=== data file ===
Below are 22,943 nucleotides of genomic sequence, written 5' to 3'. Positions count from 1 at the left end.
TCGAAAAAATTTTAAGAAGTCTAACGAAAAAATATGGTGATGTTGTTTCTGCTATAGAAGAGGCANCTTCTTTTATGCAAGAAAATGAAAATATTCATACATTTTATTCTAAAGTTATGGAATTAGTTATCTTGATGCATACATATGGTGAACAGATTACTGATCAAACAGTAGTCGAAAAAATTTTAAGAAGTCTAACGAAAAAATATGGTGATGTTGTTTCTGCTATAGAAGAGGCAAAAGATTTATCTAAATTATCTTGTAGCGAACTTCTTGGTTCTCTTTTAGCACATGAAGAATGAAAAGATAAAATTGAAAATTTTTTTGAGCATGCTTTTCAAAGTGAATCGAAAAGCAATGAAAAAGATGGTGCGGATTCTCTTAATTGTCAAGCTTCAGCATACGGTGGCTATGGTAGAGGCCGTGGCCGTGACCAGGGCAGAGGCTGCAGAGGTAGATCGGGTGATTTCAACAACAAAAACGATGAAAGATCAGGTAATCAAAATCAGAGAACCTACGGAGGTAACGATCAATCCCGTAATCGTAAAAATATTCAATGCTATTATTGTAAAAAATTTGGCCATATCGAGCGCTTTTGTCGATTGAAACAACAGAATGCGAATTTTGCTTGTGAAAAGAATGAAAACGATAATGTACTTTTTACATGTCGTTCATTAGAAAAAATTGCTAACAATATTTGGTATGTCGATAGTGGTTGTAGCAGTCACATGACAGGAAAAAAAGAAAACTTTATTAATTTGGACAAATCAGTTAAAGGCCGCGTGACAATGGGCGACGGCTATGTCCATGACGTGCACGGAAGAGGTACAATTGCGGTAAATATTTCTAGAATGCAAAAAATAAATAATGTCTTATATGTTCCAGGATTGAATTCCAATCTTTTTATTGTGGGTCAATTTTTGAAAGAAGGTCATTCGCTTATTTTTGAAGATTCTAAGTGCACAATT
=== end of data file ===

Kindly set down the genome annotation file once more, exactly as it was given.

Below are 22,943 nucleotides of genomic sequence, written 5' to 3'. Positions count from 1 at the left end.
TCGAAAAAATTTTAAGAAGTCTAACGAAAAAATATGGTGATGTTGTTTCTGCTATAGAAGAGGCANCTTCTTTTATGCAAGAAAATGAAAATATTCATACATTTTATTCTAAAGTTATGGAATTAGTTATCTTGATGCATACATATGGTGAACAGATTACTGATCAAACAGTAGTCGAAAAAATTTTAAGAAGTCTAACGAAAAAATATGGTGATGTTGTTTCTGCTATAGAAGAGGCAAAAGATTTATCTAAATTATCTTGTAGCGAACTTCTTGGTTCTCTTTTAGCACATGAAGAATGAAAAGATAAAATTGAAAATTTTTTTGAGCATGCTTTTCAAAGTGAATCGAAAAGCAATGAAAAAGATGGTGCGGATTCTCTTAATTGTCAAGCTTCAGCATACGGTGGCTATGGTAGAGGCCGTGGCCGTGACCAGGGCAGAGGCTGCAGAGGTAGATCGGGTGATTTCAACAACAAAAACGATGAAAGATCAGGTAATCAAAATCAGAGAACCTACGGAGGTAACGATCAATCCCGTAATCGTAAAAATATTCAATGCTATTATTGTAAAAAATTTGGCCATATCGAGCGCTTTTGTCGATTGAAACAACAGAATGCGAATTTTGCTTGTGAAAAGAATGAAAACGATAATGTACTTTTTACATGTCGTTCATTAGAAAAAATTGCTAACAATATTTGGTATGTCGATAGTGGTTGTAGCAGTCACATGACAGGAAAAAAAGAAAACTTTATTAATTTGGACAAATCAGTTAAAGGCCGCGTGACAATGGGCGACGGCTATGTCCATGACGTGCACGGAAGAGGTACAATTGCGGTAAATATTTCTAGAATGCAAAAAATAAATAATGTCTTATATGTTCCAGGATTGAATTCCAATCTTTTTATTGTGGGTCAATTTTTGAAAGAAGGTCATTCGCTTATTTTTGAAGATTCTAAGTGCACAATT